|What would you rather see offered in your local dessert shop?|
Froyo Stores in New Zealand
When I first saw a couple of frozen yoghurt stores popping up right next to Giapo*, I thought they were trying to take away those customers who couldn't afford the high prices of gourmet gelato. And that they were doomed to failure. But no, I started noticing frozen yoghurt stores everywhere, even in places where I wouldn't expect to find ice cream, and people were flocking to them! [Added 1 May 2015: I think they are starting to close now though.] [Added 14 November 2015: Or branching into other offerings.] [Added 6 December 2015: Or getting into trouble.]
* Some claim Giapo makes the best ice cream in the world. I may get around to blogging about this central Auckland mecca soon, but it's been covered by so many others already, including a couple who shared the little shop's newest invention, the plated cone.
|Yoghurt Story store on Queen St, Auckland.|
|Store||Location(s)||First Sighting in NZ|
|Kiwiberri||Palmerston North||November 2011|
|KiwiYo||Many, including||December 2011|
|Yoghurt Story||Many worldwide, including||March 2012|
|Yogoberry Cafe||September 2012|
|White's & Co.||October 2012|
|Yoghurt Culture||April 2013|
|Yo Pick||Hamilton||July 2013|
Apart from the retail stores in the table above, which sell frozen yoghurt as their primary or only product, many ice cream stores such as New Zealand Natural also offer froyo, as do eateries including the Food Truck Garage. A quick search on the internet reveals that there is a supplier called Monalisa in Parnell which sells froyo machines, powders and accessories such as custom cups, and the Majors Group can also help you everything you need to get started, from the topping counter to yoghurt mixes from Italy.
For those who want to eat frozen yoghurt at home, there is now a variety of brands and flavours to choose from at the supermarket, from Fonterra Brand's Tip Top tubs to Cone King's products.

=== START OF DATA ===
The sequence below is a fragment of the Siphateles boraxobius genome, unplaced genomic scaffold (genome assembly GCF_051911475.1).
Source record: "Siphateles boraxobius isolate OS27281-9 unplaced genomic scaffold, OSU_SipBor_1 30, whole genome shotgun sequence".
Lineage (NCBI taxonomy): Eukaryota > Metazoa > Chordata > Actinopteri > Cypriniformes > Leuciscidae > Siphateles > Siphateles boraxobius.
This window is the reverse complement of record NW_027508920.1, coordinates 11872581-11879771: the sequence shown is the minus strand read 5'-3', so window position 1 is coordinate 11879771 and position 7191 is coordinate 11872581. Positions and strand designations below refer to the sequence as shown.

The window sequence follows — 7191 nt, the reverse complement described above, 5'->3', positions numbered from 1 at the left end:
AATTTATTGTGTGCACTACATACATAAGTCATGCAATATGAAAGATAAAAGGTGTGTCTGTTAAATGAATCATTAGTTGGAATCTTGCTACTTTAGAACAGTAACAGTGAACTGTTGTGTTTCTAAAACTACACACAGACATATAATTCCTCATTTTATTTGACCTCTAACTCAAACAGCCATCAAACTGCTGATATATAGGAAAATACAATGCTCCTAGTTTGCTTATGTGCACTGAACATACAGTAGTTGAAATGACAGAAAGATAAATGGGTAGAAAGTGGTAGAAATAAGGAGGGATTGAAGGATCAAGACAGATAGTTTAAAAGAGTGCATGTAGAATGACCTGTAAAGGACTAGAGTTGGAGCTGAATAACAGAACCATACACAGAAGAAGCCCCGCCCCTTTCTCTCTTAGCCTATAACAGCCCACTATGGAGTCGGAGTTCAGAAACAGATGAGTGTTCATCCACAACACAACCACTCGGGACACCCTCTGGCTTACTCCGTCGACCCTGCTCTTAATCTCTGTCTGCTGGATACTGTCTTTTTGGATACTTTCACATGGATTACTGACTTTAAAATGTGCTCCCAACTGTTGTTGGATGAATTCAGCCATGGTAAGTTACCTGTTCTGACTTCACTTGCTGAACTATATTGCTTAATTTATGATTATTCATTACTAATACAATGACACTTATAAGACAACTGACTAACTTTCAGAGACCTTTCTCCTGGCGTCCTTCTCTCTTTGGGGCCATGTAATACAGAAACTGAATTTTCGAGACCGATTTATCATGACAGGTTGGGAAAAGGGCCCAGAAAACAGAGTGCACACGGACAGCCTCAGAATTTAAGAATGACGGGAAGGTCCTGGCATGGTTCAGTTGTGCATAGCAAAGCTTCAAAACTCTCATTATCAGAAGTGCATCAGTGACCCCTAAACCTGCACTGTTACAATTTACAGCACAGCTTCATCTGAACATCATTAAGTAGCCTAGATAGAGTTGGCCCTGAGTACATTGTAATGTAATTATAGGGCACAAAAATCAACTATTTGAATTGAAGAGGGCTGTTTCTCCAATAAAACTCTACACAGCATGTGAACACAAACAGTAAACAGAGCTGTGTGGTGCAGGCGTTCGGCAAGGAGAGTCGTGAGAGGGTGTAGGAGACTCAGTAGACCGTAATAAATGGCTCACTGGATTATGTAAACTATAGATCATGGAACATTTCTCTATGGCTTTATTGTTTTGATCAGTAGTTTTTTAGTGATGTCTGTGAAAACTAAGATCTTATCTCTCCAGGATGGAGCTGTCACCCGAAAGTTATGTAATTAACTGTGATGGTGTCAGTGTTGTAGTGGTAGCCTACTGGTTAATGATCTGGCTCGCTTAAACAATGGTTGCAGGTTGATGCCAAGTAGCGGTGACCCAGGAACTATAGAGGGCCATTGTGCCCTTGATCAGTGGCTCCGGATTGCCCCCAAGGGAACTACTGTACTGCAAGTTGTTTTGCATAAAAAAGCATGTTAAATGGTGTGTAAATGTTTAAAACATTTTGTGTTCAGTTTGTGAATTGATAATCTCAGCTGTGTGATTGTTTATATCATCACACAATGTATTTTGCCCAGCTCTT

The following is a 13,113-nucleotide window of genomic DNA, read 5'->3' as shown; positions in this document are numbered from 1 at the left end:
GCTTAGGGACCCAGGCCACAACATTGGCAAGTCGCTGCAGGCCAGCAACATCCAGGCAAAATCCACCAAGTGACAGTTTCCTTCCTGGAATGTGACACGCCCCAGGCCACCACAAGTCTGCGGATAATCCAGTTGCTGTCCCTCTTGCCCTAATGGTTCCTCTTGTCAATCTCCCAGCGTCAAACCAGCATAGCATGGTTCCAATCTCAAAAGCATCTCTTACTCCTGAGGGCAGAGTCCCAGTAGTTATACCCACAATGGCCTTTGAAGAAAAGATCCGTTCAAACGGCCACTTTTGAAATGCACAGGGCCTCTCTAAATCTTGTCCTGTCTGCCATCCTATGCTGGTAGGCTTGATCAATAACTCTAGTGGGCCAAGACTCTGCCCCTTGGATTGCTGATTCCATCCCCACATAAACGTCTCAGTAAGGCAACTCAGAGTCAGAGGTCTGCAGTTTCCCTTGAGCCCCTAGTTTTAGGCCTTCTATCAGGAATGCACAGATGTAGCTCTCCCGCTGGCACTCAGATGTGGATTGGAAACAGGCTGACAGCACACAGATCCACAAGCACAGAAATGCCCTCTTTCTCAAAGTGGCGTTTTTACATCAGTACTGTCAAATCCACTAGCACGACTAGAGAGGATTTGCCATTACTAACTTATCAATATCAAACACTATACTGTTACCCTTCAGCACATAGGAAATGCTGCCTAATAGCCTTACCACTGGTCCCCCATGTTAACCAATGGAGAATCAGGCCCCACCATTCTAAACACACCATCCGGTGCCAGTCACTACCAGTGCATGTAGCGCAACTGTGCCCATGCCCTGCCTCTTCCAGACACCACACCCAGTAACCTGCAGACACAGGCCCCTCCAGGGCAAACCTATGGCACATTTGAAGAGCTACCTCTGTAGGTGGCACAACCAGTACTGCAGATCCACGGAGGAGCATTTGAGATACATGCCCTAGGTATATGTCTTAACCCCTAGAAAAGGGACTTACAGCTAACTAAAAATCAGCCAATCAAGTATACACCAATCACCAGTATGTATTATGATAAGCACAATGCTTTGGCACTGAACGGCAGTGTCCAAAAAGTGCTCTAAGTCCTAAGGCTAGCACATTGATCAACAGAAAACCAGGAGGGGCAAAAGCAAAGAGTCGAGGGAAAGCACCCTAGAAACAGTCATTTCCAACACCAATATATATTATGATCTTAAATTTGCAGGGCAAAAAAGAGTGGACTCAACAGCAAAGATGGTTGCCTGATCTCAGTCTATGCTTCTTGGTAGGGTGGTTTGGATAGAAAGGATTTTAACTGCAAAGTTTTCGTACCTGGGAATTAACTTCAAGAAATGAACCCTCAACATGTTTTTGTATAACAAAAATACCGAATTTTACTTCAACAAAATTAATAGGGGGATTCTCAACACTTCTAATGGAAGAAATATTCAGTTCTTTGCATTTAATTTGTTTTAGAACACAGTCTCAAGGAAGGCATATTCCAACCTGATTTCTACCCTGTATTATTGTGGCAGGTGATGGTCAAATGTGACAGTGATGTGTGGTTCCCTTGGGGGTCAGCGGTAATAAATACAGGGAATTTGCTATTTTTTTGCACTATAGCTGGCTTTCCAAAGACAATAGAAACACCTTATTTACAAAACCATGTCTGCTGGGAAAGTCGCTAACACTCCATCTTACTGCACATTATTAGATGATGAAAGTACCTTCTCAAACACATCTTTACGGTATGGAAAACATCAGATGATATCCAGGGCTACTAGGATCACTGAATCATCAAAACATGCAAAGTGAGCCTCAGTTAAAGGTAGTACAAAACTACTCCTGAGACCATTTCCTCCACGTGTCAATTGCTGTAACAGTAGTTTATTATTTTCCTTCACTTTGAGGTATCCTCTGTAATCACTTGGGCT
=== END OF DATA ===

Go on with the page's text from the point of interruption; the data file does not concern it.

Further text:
Why Froyo Appeals
So why is frozen yoghurt taking off here? I can see a number of reasons, at least for most of the retail stores listed above:
- Novelty: new generation froyo stores look delightful, modern and fun, quite different from traditional ice cream parlours. It's tempting to try a new place at least once.
- Self-service: you can pick and choose the toppings that you want, in addition to the flavour of the froyo base. No need to engage with someone to craft an ice cream; you get to decide exactly how you want it.
- Colour and choice: often the toppings are beautifully displayed, with attractive colours and a variety of textures. The possible combinations are endless.
- Payment by weight: no such thing as small, medium or large here; you decide how much you want. The attendants will always encourage you to pick up a larger cup though, to "ensure your toppings don't fall off", but although you could have a small serving in a large cup, that is less likely to be the actual outcome.
- Health claims: froyo is supposed to be lower in fat than traditional ice cream, and contain probiotics, which are health-promoting micro-organisms.
- Social media: many of the stores have a camera available for you to easily share your froyo creations with your friends, and entice them to eat the dessert too! At least one blogger has commented on the enthusiastic community that KiwiYo has created, for instance.
|Frozen yoghurt creation from the KiwiYo Flickr page.|
In the News
- Success: Fro-yo chain eyes global growth (New Zealand Herald, 22 March 2013)
- The great froyo gold rush (Boston Globe, 26 May 2013)
- What private equity loves about the booming frozen yogurt trend (CNBC, 13 Oct 2013)
So What's In It? Is it Good For You?
Some of the health benefits suggested for frozen yoghurt sound so ludicrous that it might be enough to put you off eating it. Yoghurt Story not only says it is low in fat and high in protein and calcium, but that it "lowers the risk of subsequent heart disease and diabetes", while KiwiYo claims the probiotics in the yoghurt will aid in "overcoming skin problems", act "nutritionally as anti-carcinogenic and anti-tumor agents" and "combat[...] yeast overgrowth and fungal infections"!
So what is froyo made of, and is it really good for you?
I went to a couple of shops in the inner city, and asked them for more information. Yoghurt Story could not provide a list of ingredients, but did have nutritional info for each flavour. I could see that most had a sugar content of 18-20%, and the staff member was quick to assure me the sugar content came from "completely natural" sources. The Yogoberry Waffle Cafe explained they did not have an ingredients list, because the product was brought in as a pre-packaged mix. KiwiYo, surprisingly, had full disclosure, with the screens above the dispensers cycling between the (very long#) ingredients list, the nutritional information, and advertising (e.g. "gluten free") for each flavour. However, I was told that taking pictures of the screens or the topping counter was forbidden, and none of this information was available on their website.